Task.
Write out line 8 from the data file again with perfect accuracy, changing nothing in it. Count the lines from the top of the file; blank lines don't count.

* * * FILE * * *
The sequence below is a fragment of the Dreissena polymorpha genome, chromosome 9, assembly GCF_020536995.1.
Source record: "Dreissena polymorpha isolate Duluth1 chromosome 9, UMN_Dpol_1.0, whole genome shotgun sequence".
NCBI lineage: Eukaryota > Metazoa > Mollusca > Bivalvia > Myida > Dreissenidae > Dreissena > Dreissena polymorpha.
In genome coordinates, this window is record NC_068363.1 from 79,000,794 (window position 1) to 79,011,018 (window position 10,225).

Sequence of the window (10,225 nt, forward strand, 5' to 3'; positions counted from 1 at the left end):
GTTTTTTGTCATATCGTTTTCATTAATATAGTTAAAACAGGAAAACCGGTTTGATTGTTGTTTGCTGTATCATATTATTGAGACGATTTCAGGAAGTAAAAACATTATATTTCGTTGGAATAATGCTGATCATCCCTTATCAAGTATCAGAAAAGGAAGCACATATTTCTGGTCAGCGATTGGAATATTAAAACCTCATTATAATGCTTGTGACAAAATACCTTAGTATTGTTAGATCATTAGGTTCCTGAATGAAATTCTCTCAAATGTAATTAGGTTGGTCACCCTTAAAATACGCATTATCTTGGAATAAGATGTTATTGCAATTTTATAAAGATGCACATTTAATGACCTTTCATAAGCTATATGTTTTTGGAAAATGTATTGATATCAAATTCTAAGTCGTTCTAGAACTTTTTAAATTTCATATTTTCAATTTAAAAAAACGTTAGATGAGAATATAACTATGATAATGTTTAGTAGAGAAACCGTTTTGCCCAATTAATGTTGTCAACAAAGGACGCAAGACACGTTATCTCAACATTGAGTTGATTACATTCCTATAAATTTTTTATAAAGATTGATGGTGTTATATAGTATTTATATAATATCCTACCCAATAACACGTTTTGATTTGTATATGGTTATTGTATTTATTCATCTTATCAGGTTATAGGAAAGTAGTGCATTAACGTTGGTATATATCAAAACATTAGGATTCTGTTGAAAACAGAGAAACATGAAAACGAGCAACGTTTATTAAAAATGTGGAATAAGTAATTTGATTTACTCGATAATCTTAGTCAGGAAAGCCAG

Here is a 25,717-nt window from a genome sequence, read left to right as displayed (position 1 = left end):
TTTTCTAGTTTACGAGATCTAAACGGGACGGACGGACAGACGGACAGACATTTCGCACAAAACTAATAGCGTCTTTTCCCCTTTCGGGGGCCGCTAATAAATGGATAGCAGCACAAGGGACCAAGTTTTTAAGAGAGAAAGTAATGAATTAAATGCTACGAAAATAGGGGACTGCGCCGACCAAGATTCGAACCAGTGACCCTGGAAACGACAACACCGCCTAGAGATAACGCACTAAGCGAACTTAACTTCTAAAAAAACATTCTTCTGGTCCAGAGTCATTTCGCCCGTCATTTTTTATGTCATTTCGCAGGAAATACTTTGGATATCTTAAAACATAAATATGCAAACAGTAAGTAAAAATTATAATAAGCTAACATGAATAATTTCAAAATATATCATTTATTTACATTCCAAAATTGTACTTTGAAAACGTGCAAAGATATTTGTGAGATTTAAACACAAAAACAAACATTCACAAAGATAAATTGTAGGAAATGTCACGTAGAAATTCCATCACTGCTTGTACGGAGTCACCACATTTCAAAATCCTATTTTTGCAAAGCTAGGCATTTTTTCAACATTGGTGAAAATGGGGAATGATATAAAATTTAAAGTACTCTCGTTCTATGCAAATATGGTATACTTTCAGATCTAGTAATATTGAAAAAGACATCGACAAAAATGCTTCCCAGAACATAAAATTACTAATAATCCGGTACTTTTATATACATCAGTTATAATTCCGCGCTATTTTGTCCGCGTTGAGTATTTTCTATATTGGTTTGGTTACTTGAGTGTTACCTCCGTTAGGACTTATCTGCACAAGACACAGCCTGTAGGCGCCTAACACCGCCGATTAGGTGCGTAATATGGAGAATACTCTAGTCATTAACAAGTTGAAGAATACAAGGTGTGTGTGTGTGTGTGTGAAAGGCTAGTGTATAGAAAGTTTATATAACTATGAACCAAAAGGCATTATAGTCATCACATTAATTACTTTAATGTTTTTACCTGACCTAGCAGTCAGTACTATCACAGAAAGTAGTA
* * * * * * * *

TTTTCTAGTTTACGAGATCTAAACGGGACGGACGGACAGACGGACAGACATTTCGCACAAAACTAATAGCGTCTTTTCCCCTTTCGGGGGCCGCTAATAAATGGATAGCAGCACAAGGGACCAAGTTTTTAAGAGAGAAAGTAATGAATTAAATGCTACGAAAATAGGGGACTGCGCCGACCAAGATTCGAACCAGTGACCCTGGAAACGACAACACCGCCTAGAGATAACGCACTAAGCGAACTTAACTTCTAAAAAAACATTCTTCTGGTCCAGAGTCATTTCGCCCGTCATTTTTTATGTCATTTCGCAGGAAATACTTTGGATATCTTAAAACATAAATATGCAAACAGTAAGTAAAAATTATAATAAGCTAACATGAATAATTTCAAAATATATCATTTATTTACATTCCAAAATTGTACTTTGAAAACGTGCAAAGATATTTGTGAGATTTAAACACAAAAACAAACATTCACAAAGATAAATTGTAGGAAATGTCACGTAGAAATTCCATCACTGCTTGTACGGAGTCACCACATTTCAAAATCCTATTTTTGCAAAGCTAGGCATTTTTTCAACATTGGTGAAAATGGGGAATGATATAAAATTTAAAGTACTCTCGTTCTATGCAAATATGGTATACTTTCAGATCTAGTAATATTGAAAAAGACATCGACAAAAATGCTTCCCAGAACATAAAATTACTAATAATCCGGTACTTTTATATACATCAGTTATAATTCCGCGCTATTTTGTCCGCGTTGAGTATTTTCTATATTGGTTTGGTTACTTGAGTGTTACCTCCGTTAGGACTTATCTGCACAAGACACAGCCTGTAGGCGCCTAACACCGCCGATTAGGTGCGTAATATGGAGAATACTCTAGTCATTAACAAGTTGAAGAATACAAGGTGTGTGTGTGTGTGTGTGAAAGGCTAGTGTATAGAAAGTTTATATAACTATGAACCAAAAGGCATTATAGTCATCACATTAATTACTTTAATGTTTTTACCTGACCTAGCAGTCAGTACTATCACAGAAAGTAGTA